ElevationAscent: 2,431' 741 m
Descent: -2,430' -741 m
High: 14,003' 4,268 m
Low: 11,572' 3,527 m
GradeAvg Grade: 19% (11°)
Max Grade: 116% (49°)
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“A fun and short hike through stunning Yankee Boy Basin and up a 14er right outside Ouray.”— Tyler Prince
Once back to the car or bike, it's not too far back into town. Ouray, with a rich mining history, classic Colorado style, and popular hot springs, is an awesome attraction in its own right. While it bills itself as "the Switzerland of America," its breweries provide much better beer than does the Confederation Helvetica.
As always, be careful and bring plenty of food, water, and sun/rain protection. Fast hikers can expect a 3.5-4 hr hike; most will take closer to 6-8 hrs.
At 4.7 miles, stay right on CR26. In 1.4 miles, stay right again at the junction for Imogene Pass. Pass through the deserted Sneffels townsite. In 0.5 miles stay right and pass a Yankee Boy Basin info sign. Stay right at the 853 1B road. Driving further requires 4WD. Subarus and similar cars can make it about 0.9 miles to a lower trailhead with restroom. There are numerous pull-offs in this area. After this, a true off-road vehicle (Jeep, Xterra, FJ, etc.) is required. The upper trailhead is around 12,400 ft and is just under a mile from here (see map).
From the lower trailhead, hike up the 4WD road. While there are a few switchbacks here and there, the grade is low and rocks on the trail are easily avoided. Come to a flat area at 12,300 ft, angling to the right to reach the upper trailhead. Hike by Texans and their Jeeps, and continue northwest from the parking lot on Blue Lakes Trail.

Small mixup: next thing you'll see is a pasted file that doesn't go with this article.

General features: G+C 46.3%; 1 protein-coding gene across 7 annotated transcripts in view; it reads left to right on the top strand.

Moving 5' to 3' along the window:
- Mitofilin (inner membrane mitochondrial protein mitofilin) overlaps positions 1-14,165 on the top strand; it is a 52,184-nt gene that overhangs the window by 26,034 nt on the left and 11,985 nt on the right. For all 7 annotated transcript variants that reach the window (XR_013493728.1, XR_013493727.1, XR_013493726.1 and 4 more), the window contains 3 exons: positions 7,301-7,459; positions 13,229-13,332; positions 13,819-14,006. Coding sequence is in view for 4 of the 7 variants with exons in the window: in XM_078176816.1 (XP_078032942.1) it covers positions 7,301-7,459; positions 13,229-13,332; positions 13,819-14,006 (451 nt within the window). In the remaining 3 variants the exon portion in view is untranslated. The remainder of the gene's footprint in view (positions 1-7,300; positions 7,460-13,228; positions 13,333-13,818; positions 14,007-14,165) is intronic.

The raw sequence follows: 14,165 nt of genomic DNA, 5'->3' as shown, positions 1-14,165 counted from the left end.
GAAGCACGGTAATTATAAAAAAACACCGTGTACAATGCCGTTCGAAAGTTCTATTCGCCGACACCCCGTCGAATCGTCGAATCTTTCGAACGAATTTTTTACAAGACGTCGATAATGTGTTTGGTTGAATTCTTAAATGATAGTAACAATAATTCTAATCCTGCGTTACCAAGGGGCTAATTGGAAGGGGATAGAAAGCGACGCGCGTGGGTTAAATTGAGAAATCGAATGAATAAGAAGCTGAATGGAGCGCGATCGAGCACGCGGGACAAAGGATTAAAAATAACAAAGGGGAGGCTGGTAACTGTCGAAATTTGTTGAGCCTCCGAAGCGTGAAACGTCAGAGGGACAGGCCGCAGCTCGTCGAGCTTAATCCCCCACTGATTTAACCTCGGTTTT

After a quarter mile of walking along a small talus trail, come to a junction. Turn left to stay on Blue Lakes Trail and climb up the southwest ridge (turning right on Mt. Sneffels Trail brings you up the gully, which you'll descend). Follow the clear trail from here to reach Blue Lakes Pass at 13,000 ft.
Turn right on the pass up the Southwest Ride (see this route on Mountain Project) In about 100 meters come to a set of rock pinnacles. Hike on some talus to the left of these rock formations. From here, angle to the left up a short gully. Climb about 150' on loose talus. Just before the top of the gully, hang a right and enter another gully, scrambling on some more large talus. Come to the top of this gully at 13,400 ft.
At this point, you're still to the left of ridge proper. Pass through a notch at 13,500 ft and drop a small amount along a narrow and exposed trail onto the right side of the ridge. Hug the ridge and angle up a gully to the left, coming to another notch to your right. Finally, reach ridge proper at 13,700 ft. Up to this point, route finding can be difficult. Simply put, hike up talus gullies and never get more than 50-100 ft from ridge proper. If the going gets truly difficult, you're off route.
From ridge proper at 13,700 ft, the summit is visible. Scramble along some loose rocks for 100-200 ft or so before reaching grippy, conglomerate rock. This is the best part of the climb, and the remainder of scrambling to the summit is a pleasure. Reach the top at 14,150 ft, and enjoy. The way down is less awesome.
From the summit, head SE down some excellent rock. Your goal is to descend a gully and reach a saddle at 13,500 ft. Walk off of the summit block and into a narrow gully, reaching a V-notch in the rock around 14,000 ft. Pop through this and angle to the right down a rocky gully. The gully gets progressively wider as you descend, and route finding from here is easy - it's basically a funnel. This area is well-shaded and often holds snow into July. Come to the saddle at 13,500 ft. Be careful on the way down: rocks are loose and snow is slippery.
From the saddle, hike down a comically steep gully of loose gravel and dirt. You'll probably be wondering why there aren't switchbacks here...it's a true ankle buster. After about 600 ft of descent, come to the bottom of the gully. Follow the Mt. Sneffels Trail under 0.5 miles back to the junction where you turned left earlier to reach Blue Lakes Pass. From here, it's just over a mile back to the lower trailhead, all on familiar ground.
If time permits, an exploration of Ouray is worth it.
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